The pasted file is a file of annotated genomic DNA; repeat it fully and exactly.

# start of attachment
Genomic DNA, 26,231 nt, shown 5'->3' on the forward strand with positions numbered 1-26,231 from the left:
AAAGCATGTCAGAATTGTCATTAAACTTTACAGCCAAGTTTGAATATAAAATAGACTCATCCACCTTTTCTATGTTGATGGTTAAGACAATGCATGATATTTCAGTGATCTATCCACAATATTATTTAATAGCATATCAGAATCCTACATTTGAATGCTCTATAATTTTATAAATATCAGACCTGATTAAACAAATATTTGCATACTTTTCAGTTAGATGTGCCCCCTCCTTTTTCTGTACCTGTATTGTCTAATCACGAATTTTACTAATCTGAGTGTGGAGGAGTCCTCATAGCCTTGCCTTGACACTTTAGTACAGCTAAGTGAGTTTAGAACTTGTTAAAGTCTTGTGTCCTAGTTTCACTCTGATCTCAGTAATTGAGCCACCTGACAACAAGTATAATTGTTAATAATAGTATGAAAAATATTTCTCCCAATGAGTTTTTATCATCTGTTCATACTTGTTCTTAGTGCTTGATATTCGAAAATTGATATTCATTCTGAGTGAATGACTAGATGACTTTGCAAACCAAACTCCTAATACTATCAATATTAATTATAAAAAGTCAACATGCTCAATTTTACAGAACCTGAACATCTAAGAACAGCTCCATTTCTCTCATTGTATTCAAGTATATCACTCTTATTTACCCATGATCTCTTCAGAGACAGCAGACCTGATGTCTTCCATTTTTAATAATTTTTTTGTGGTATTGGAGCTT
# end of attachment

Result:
Genomic DNA, 26,231 nt, shown 5'->3' on the forward strand with positions numbered 1-26,231 from the left:
AAAGCATGTCAGAATTGTCATTAAACTTTACAGCCAAGTTTGAATATAAAATAGACTCATCCACCTTTTCTATGTTGATGGTTAAGACAATGCATGATATTTCAGTGATCTATCCACAATATTATTTAATAGCATATCAGAATCCTACATTTGAATGCTCTATAATTTTATAAATATCAGACCTGATTAAACAAATATTTGCATACTTTTCAGTTAGATGTGCCCCCTCCTTTTTCTGTACCTGTATTGTCTAATCACGAATTTTACTAATCTGAGTGTGGAGGAGTCCTCATAGCCTTGCCTTGACACTTTAGTACAGCTAAGTGAGTTTAGAACTTGTTAAAGTCTTGTGTCCTAGTTTCACTCTGATCTCAGTAATTGAGCCACCTGACAACAAGTATAATTGTTAATAATAGTATGAAAAATATTTCTCCCAATGAGTTTTTATCATCTGTTCATACTTGTTCTTAGTGCTTGATATTCGAAAATTGATATTCATTCTGAGTGAATGACTAGATGACTTTGCAAACCAAACTCCTAATACTATCAATATTAATTATAAAAAGTCAACATGCTCAATTTTACAGAACCTGAACATCTAAGAACAGCTCCATTTCTCTCATTGTATTCAAGTATATCACTCTTATTTACCCATGATCTCTTCAGAGACAGCAGACCTGATGTCTTCCATTTTTAATAATTTTTTTGTGGTATTGGAGCTT